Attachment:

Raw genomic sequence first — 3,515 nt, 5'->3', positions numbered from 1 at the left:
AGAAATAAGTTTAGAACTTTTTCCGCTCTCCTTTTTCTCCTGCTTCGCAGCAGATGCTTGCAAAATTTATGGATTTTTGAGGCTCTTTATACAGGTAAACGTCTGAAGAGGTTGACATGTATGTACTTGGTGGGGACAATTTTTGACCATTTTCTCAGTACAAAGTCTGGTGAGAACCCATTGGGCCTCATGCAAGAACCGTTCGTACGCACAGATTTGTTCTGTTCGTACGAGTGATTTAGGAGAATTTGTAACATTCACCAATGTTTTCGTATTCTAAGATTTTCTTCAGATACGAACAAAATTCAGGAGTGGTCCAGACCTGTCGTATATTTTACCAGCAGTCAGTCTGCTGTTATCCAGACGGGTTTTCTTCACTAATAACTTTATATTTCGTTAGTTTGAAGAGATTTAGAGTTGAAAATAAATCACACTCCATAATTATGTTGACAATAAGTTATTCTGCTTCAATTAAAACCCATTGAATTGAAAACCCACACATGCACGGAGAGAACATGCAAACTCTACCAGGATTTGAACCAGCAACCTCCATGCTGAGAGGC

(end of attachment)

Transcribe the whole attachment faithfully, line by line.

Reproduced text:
Raw genomic sequence first — 3,515 nt, 5'->3', positions numbered from 1 at the left:
AGAAATAAGTTTAGAACTTTTTCCGCTCTCCTTTTTCTCCTGCTTCGCAGCAGATGCTTGCAAAATTTATGGATTTTTGAGGCTCTTTATACAGGTAAACGTCTGAAGAGGTTGACATGTATGTACTTGGTGGGGACAATTTTTGACCATTTTCTCAGTACAAAGTCTGGTGAGAACCCATTGGGCCTCATGCAAGAACCGTTCGTACGCACAGATTTGTTCTGTTCGTACGAGTGATTTAGGAGAATTTGTAACATTCACCAATGTTTTCGTATTCTAAGATTTTCTTCAGATACGAACAAAATTCAGGAGTGGTCCAGACCTGTCGTATATTTTACCAGCAGTCAGTCTGCTGTTATCCAGACGGGTTTTCTTCACTAATAACTTTATATTTCGTTAGTTTGAAGAGATTTAGAGTTGAAAATAAATCACACTCCATAATTATGTTGACAATAAGTTATTCTGCTTCAATTAAAACCCATTGAATTGAAAACCCACACATGCACGGAGAGAACATGCAAACTCTACCAGGATTTGAACCAGCAACCTCCATGCTGAGAGGC